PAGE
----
Azure has different privacy agreements set up with different datacenters as mentioned in this footnote

Azure is now available in China through a unique partnership between Microsoft and 21Vianet, one of the country’s largest Internet providers. (https://www.azure.cn/)

In Germany, Azure will be available via a new data trustee model whereby customer data remains in Germany under control of T-Systems, a Deutsche Telekom company, acting as the German data trustee.

In addition there are presumably different regulations for hosting in a UK based datacenter vs one in the US


  • What are the privacy differences with Azure trustee delegates in China, Germany, and the GA offering?

  • Would it ever make sense for a US based person to leverage a German (or other) datacenter for production use?

  • Should I assume the lowest common denominator of privacy when two different datacenters interact with each other?

  • What would guide a US based person to opt in, or opt out of a given datacenter?


1 Answer 1


Specifically for the German one, Microsoft is an American company, therefore subject to American laws. Among many other things, such laws include the possibility to request information from an American company stored on their systems, whether or not those systems are on American soil.

I'll not go into all the details, suffice it to say that the way such information is requested and retrieved (e.g. without judicial oversight or informing the person the data concerns) often clashes with European privacy laws. Within the EU, Germany has some of the toughest privacy laws.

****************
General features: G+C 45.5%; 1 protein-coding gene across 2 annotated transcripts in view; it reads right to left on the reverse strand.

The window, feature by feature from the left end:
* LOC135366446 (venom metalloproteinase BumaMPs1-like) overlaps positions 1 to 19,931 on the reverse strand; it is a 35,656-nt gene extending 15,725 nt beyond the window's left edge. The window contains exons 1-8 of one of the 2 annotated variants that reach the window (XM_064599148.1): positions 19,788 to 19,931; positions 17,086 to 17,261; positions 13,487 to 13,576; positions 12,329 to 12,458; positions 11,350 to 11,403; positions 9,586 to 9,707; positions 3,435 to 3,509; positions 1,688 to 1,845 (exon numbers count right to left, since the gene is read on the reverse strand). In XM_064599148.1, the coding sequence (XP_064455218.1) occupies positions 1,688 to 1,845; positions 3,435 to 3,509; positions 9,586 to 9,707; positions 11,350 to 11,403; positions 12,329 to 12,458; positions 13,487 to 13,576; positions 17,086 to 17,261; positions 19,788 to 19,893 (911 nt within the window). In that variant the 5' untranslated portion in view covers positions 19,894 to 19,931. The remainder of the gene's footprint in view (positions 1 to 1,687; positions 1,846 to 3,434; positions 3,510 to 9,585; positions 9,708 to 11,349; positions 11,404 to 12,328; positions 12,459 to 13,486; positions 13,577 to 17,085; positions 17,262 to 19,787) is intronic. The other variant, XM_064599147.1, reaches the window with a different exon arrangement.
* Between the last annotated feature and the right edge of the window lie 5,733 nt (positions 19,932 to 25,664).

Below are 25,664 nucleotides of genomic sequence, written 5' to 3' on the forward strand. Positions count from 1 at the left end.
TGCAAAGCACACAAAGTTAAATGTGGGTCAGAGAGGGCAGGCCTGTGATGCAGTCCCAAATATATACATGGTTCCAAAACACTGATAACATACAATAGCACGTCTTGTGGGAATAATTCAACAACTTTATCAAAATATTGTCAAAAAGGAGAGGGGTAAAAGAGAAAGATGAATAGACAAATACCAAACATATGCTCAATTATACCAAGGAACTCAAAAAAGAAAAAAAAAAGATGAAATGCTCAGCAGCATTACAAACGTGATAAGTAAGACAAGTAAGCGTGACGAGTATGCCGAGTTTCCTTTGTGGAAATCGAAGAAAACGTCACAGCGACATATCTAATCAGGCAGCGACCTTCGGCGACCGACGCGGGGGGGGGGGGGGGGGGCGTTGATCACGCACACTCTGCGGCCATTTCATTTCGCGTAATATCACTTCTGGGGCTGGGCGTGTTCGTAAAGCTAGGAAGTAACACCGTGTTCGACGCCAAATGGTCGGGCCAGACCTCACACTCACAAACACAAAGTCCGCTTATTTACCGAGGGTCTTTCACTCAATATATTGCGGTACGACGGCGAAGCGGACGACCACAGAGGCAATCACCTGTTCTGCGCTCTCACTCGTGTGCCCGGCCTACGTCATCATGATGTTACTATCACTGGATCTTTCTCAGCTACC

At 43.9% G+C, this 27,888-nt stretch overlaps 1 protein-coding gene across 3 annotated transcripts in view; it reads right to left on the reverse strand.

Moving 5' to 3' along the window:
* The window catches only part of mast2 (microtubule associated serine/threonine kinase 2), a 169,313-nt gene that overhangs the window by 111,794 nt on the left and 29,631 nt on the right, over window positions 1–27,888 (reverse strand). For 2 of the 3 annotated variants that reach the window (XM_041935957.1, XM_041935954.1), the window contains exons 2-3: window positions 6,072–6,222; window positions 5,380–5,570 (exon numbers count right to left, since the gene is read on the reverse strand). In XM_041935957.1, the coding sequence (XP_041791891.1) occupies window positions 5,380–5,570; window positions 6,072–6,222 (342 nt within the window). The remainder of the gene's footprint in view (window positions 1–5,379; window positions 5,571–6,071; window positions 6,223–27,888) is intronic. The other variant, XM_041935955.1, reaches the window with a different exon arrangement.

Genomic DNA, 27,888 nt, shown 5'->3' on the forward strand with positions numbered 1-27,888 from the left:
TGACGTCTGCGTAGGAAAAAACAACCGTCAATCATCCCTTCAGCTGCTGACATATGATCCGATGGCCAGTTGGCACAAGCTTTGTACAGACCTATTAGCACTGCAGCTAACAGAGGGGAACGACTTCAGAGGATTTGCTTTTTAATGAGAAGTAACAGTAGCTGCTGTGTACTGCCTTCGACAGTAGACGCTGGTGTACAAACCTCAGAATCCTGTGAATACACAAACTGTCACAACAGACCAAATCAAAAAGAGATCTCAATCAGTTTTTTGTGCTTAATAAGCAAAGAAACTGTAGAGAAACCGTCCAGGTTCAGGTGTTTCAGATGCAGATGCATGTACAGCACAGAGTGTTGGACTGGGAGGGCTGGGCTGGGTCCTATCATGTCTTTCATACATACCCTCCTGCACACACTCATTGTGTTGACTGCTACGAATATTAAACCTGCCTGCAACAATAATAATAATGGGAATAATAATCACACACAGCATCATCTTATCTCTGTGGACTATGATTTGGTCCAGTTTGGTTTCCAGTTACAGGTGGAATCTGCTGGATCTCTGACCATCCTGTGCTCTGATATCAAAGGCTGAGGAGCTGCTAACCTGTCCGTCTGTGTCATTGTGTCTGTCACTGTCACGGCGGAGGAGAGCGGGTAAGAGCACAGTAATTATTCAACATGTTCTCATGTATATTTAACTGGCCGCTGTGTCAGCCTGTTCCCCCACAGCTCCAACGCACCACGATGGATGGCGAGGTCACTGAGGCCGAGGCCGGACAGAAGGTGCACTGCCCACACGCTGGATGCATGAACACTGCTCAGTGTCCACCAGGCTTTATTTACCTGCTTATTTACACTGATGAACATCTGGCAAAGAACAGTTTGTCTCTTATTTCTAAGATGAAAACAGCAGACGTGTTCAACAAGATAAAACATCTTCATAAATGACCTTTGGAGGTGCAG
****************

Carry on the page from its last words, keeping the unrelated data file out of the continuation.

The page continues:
So the idea is that although it's still full Azure with everything you might expect, in the background it is not Microsoft operating the datacenter but the local German partner which means the data in the data center is not subject American laws.

I imagine the same applies to other regions as well, China has data localization laws for example.

For a US person, it might be useful to use one of these data center if you are processing personal data of EU residents, to ensure you comply with EU privacy laws or simply inspire trust towards your EU clients.

From a privacy law perspective, you should indeed assume the lowest common denominator.

Opting in or out of a given data center: business or legal requirements I would say.

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